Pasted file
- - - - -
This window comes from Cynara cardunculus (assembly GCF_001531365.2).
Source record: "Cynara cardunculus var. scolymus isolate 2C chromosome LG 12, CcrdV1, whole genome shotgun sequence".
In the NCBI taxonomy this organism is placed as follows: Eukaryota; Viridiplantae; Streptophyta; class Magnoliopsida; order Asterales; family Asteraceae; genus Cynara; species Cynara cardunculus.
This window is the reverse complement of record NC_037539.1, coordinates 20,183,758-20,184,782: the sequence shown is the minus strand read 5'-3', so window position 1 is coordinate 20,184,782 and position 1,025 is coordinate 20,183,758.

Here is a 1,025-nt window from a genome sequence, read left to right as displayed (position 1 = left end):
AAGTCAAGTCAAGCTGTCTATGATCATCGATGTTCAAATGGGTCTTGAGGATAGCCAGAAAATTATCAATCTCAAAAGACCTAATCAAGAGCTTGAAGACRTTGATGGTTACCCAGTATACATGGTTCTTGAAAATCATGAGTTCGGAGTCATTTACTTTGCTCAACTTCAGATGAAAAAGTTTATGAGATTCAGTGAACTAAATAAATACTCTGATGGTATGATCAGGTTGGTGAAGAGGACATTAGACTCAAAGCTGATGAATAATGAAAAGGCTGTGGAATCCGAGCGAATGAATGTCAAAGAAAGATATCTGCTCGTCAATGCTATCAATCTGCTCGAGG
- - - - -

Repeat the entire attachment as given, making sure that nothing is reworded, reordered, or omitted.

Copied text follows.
This window comes from Cynara cardunculus (assembly GCF_001531365.2).
Source record: "Cynara cardunculus var. scolymus isolate 2C chromosome LG 12, CcrdV1, whole genome shotgun sequence".
In the NCBI taxonomy this organism is placed as follows: Eukaryota; Viridiplantae; Streptophyta; class Magnoliopsida; order Asterales; family Asteraceae; genus Cynara; species Cynara cardunculus.
This window is the reverse complement of record NC_037539.1, coordinates 20,183,758-20,184,782: the sequence shown is the minus strand read 5'-3', so window position 1 is coordinate 20,184,782 and position 1,025 is coordinate 20,183,758.

Here is a 1,025-nt window from a genome sequence, read left to right as displayed (position 1 = left end):
AAGTCAAGTCAAGCTGTCTATGATCATCGATGTTCAAATGGGTCTTGAGGATAGCCAGAAAATTATCAATCTCAAAAGACCTAATCAAGAGCTTGAAGACRTTGATGGTTACCCAGTATACATGGTTCTTGAAAATCATGAGTTCGGAGTCATTTACTTTGCTCAACTTCAGATGAAAAAGTTTATGAGATTCAGTGAACTAAATAAATACTCTGATGGTATGATCAGGTTGGTGAAGAGGACATTAGACTCAAAGCTGATGAATAATGAAAAGGCTGTGGAATCCGAGCGAATGAATGTCAAAGAAAGATATCTGCTCGTCAATGCTATCAATCTGCTCGAGG